Beth is a young, ambitious New Yorker who is completely unlucky in love. However, on a whirlwind trip to Rome, she impulsively steals some coins from a reputed fountain of love, and is then aggressively pursued by a band of suitors.
Mark Steven Johnson
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Opening card: "1950 was a holy year. Three million pilgrims from every part of the world thronged to Rome, the Eternal City. Our story is about two men who journeyed to Rome that year. One was Father John X. Halligan, a young priest from Coaltown, Pennsylvania, whose mission was a holy one; the other was Joe Brewster, late of Sing Sing, San Quentin, Joliet, and Atlanta, whose mission was not so holy...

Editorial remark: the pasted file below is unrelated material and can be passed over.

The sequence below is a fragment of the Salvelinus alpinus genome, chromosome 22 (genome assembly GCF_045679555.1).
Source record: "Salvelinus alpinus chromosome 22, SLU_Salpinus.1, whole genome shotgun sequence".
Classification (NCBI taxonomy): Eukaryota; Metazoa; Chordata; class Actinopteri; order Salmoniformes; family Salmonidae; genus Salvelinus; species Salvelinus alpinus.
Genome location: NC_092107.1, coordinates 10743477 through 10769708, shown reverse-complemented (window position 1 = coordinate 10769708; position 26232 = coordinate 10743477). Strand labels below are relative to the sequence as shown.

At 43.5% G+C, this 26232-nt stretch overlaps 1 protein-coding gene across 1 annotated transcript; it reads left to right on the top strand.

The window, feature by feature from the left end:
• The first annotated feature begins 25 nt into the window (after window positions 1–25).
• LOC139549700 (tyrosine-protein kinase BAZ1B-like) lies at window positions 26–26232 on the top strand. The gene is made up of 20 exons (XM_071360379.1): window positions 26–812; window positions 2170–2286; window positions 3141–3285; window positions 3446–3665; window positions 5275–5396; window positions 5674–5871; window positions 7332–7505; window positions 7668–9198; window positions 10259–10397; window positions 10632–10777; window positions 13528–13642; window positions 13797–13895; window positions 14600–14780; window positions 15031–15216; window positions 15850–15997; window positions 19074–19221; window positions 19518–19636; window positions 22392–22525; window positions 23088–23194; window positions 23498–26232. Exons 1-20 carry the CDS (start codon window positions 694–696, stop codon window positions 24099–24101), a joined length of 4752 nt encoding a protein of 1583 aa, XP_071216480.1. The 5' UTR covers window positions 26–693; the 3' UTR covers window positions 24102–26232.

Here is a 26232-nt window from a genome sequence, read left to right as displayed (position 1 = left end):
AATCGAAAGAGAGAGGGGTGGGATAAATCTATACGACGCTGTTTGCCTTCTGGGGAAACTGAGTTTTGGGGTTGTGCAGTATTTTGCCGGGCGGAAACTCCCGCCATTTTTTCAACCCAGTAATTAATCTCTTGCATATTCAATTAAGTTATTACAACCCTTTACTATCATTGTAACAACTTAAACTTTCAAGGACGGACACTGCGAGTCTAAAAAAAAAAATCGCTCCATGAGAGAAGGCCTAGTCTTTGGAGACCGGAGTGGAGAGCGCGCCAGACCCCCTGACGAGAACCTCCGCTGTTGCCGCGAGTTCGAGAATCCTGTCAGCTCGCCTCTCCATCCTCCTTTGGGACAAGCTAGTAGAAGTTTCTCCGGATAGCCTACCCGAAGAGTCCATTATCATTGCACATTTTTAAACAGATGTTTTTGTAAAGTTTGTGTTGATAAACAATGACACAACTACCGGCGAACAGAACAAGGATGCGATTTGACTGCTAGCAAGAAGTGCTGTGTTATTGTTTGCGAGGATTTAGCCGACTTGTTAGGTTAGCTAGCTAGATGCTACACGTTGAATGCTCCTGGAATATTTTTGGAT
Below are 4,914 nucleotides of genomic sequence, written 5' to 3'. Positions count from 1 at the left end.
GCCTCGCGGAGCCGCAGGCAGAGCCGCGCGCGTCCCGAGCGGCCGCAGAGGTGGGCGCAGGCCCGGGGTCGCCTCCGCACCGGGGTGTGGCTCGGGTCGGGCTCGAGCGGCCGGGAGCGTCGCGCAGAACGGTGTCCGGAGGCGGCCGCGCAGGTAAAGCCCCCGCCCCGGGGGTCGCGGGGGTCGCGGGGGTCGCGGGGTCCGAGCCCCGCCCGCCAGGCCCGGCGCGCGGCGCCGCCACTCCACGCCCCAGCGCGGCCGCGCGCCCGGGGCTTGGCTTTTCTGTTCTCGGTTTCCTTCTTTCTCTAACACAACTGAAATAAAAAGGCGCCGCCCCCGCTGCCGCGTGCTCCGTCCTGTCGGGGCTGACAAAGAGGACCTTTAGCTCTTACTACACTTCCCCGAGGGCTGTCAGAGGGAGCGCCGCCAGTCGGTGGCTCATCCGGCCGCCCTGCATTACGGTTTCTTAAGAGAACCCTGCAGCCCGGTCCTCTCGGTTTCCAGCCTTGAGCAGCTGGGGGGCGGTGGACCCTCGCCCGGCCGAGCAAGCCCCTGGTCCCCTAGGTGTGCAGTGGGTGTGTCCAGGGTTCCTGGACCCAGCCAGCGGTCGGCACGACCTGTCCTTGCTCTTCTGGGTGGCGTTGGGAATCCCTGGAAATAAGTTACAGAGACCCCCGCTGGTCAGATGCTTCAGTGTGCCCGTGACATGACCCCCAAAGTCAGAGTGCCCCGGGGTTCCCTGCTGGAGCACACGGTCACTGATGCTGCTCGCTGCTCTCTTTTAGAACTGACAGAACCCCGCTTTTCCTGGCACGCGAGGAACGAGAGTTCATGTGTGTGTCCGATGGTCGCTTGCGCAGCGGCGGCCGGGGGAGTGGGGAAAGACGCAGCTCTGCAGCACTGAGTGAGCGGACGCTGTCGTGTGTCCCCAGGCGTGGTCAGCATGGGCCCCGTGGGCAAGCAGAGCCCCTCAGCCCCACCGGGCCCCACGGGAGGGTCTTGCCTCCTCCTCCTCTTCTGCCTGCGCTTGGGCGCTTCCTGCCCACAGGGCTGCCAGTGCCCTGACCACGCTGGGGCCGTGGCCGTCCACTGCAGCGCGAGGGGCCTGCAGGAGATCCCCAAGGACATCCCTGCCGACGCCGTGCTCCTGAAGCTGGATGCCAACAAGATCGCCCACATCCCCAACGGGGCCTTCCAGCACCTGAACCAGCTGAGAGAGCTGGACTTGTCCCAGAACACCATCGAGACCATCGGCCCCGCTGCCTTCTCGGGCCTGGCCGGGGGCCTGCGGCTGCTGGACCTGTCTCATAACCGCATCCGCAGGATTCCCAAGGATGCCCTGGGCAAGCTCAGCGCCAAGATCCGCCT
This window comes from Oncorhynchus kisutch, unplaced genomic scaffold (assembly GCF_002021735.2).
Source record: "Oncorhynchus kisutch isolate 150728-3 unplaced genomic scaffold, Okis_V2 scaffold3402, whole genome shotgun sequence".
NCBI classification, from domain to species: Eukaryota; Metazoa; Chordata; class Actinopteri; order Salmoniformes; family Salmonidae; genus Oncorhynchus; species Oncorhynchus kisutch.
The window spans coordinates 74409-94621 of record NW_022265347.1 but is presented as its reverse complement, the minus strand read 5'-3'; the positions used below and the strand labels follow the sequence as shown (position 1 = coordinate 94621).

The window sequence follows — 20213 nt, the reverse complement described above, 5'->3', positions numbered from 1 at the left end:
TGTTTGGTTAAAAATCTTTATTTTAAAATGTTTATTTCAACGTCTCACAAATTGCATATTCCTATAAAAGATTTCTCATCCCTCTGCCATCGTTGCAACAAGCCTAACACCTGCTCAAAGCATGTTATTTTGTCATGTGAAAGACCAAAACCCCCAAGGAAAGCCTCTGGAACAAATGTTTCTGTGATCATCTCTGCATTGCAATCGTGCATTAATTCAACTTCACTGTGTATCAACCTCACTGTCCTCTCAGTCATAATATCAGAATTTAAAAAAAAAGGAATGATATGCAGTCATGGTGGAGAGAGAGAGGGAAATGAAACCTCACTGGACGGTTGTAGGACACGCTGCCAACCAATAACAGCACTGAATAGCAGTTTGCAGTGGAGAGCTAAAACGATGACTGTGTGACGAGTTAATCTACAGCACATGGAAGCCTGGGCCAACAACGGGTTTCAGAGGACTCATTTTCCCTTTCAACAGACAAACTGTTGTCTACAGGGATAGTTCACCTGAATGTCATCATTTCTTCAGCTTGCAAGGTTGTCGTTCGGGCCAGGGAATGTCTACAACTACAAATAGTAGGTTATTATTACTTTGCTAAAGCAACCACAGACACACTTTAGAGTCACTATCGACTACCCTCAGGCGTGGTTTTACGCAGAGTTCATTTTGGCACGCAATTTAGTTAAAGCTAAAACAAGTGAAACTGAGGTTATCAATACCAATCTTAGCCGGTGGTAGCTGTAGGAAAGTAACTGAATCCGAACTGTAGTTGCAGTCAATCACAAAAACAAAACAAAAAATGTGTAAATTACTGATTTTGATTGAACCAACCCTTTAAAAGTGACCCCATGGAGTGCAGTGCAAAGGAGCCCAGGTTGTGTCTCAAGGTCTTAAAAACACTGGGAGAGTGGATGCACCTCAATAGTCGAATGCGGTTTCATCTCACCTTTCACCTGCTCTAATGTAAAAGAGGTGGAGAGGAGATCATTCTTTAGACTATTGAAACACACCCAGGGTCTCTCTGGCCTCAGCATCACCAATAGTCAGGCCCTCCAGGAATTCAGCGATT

If our story has a moral, it's a simple one: God may move in mysterious ways, but He gets there just the same. " See more »
This is a very wry twist on The Prince and The Pauper. Paul Douglas is a gambler who has run afoul of the law and evades serving his time by stealing Priest Van Johnson's identity. This simple plot is worked extremely insightfully and from the heart by Douglas and Johnson. Joseph Calleia adds balance and irreverence as the cynical chief of police. A couple twists you won't see coming coupled with one that you probably will, but will love anyway, makes the whole experience unforgettable and triumphant.
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